Let’s build Brown’s Britain of dreams, then: Britain’s economic meritocracy. In the absence of English democracy, it seems that is the only ‘choice’ that awaits us – even if it may in fact herald the England of our nightmares.

24 October 2007

Immigration As Onshoring

Immigration, from an economic point of view, could be described as a form of ‘onshoring’. What is this? People are more familiar with the term ‘offshoring’, which is used to describe large enterprises’ practice of contracting out certain business functions to third-party providers in ‘offshore’ destinations: places like India, Singapore, Malaysia, Eastern Europe and, increasingly, China. I.e. when the phone call you make to your bank or insurance company is routed to a call centre in Bangalore or wherever, this means the bank or insurer in question has generally outsourced that particular customer-service function to an offshore provider.

‘Onshore’ is in fact a term that is used by offshoring providers (which include major household-name consulting and IT-services firms such as Accenture, Cap Gemini, IBM and many others) to refer to the siting of such outsourced facilities in the client’s own country, for reasons such as the practical need to be physically close to the client or because the client’s own customers (e.g. you and me as bank account holders) aren’t happy chatting about our intimate details to people located half the way round the globe (although that can make it easier for some people). ‘Nearshore’ is when the outsourcing provider is located in the same ‘region’ as the client; although the way some multinationals segment the globe into different regions, for a UK customer, that could just as easily mean Moscow or Dubrovnik as Dublin or Amsterdam.

What’s the purpose of offshoring? It’s fundamentally a means for businesses to cut costs. It’s cheaper to use the services of third-party specialists in developing economies because their labour costs are so much lower and because they can produce economies of scale in delivering the required function that an individual business would be unable to achieve if it maintained the function in house.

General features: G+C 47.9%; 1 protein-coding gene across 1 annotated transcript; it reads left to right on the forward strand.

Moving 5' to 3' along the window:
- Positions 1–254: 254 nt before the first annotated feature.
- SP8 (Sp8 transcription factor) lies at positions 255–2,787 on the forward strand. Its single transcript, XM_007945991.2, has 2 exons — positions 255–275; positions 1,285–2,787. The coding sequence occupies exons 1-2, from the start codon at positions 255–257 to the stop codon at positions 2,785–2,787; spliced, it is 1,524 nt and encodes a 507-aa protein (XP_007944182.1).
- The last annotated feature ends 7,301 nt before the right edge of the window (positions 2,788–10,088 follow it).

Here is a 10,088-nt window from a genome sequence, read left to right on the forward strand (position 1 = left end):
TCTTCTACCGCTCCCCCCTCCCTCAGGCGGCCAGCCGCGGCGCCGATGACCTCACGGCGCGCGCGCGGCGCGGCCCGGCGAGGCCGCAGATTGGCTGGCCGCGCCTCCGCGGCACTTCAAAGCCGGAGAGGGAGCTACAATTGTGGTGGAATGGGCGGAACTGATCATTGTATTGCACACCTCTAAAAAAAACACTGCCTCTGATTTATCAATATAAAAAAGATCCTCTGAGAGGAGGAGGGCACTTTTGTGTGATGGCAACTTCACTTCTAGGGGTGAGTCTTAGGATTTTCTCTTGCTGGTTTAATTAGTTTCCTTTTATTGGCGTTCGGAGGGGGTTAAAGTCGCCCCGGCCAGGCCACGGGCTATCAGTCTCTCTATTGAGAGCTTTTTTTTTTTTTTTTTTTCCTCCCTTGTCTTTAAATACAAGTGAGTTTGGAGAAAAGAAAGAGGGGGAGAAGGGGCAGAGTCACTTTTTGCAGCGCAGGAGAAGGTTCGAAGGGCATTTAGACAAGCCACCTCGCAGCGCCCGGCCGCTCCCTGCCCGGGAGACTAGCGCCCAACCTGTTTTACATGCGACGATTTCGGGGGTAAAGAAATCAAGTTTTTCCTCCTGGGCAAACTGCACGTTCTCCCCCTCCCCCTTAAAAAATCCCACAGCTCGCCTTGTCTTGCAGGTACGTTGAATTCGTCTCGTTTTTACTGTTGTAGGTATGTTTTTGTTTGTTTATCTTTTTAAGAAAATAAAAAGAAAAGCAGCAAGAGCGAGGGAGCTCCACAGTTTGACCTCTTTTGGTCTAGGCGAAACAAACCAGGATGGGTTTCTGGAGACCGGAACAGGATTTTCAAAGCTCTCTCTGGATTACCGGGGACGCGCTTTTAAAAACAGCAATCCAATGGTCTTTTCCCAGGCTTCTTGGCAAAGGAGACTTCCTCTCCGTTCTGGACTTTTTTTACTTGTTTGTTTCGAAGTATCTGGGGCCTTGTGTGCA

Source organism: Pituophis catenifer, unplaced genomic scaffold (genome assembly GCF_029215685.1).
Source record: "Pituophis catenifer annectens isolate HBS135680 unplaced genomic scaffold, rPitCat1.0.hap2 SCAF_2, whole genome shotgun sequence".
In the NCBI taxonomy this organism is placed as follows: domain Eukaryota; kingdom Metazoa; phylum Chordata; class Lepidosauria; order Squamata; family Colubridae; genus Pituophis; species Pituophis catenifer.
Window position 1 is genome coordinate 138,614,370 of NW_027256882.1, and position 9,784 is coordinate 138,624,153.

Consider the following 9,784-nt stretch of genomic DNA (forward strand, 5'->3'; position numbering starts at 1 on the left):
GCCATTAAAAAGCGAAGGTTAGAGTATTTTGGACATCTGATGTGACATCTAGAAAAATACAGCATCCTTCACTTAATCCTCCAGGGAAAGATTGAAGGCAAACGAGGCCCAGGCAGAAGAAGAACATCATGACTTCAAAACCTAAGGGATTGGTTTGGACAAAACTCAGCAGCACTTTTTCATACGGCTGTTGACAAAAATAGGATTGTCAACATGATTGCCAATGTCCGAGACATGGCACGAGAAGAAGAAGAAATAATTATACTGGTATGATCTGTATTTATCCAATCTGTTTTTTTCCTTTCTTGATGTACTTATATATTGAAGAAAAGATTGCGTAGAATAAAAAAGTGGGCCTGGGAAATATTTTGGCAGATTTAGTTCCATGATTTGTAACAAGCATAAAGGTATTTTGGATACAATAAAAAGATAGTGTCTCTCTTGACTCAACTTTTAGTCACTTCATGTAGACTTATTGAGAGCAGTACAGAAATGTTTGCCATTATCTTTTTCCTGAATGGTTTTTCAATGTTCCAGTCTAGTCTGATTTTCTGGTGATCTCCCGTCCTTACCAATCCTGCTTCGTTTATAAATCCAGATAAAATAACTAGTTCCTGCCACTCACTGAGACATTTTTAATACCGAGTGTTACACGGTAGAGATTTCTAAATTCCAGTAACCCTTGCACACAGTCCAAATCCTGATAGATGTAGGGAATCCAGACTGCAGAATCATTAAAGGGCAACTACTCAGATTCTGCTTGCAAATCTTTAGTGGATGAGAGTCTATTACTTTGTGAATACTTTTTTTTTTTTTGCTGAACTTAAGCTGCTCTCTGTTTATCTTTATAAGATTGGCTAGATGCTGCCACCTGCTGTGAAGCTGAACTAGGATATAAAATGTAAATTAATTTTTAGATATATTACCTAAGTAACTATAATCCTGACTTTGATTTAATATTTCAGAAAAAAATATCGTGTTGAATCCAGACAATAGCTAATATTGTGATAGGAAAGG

What kind of ‘onshoring’ is enabled by immigration? It’s basically the mirror image of offshoring: instead of sending work out to parts of the world where staff are cheap, hard-working but also well qualified, immigration / onshoring functions by importing the same types of staff from similar parts of the world to work in the UK. The reason why there is a need to import workers (rather than export the work) is that the jobs they are needed to do are physical in nature and can only be done in the UK; e.g. agricultural work, low-grade industrial jobs, cleaning, plumbing, building, waiting table – but also highly skilled jobs such as nursing, medical practice, teaching, etc.

The economic rationale for meeting this labour requirement through migrant workers / onshoring is essentially the same as that for offshoring: staff of this sort are cheaper, more hard-working and often more skilled than their British alternatives. So it’s easier for UK plc to simply access a ready-made pool of affordable, qualified staff from abroad rather than go to the trouble of training and maintaining a sufficient number and quality of personnel ‘in house’. The extra costs on the economy that would be required to train up British people to do all the jobs that are needed and to pay them acceptable wages are not merely analogous to the extra costs faced by businesses in maintaining certain functions in house rather than offshoring: in many instances, it would of course be businesses themselves that would be carrying out the training and paying the salaries of these additional British workers.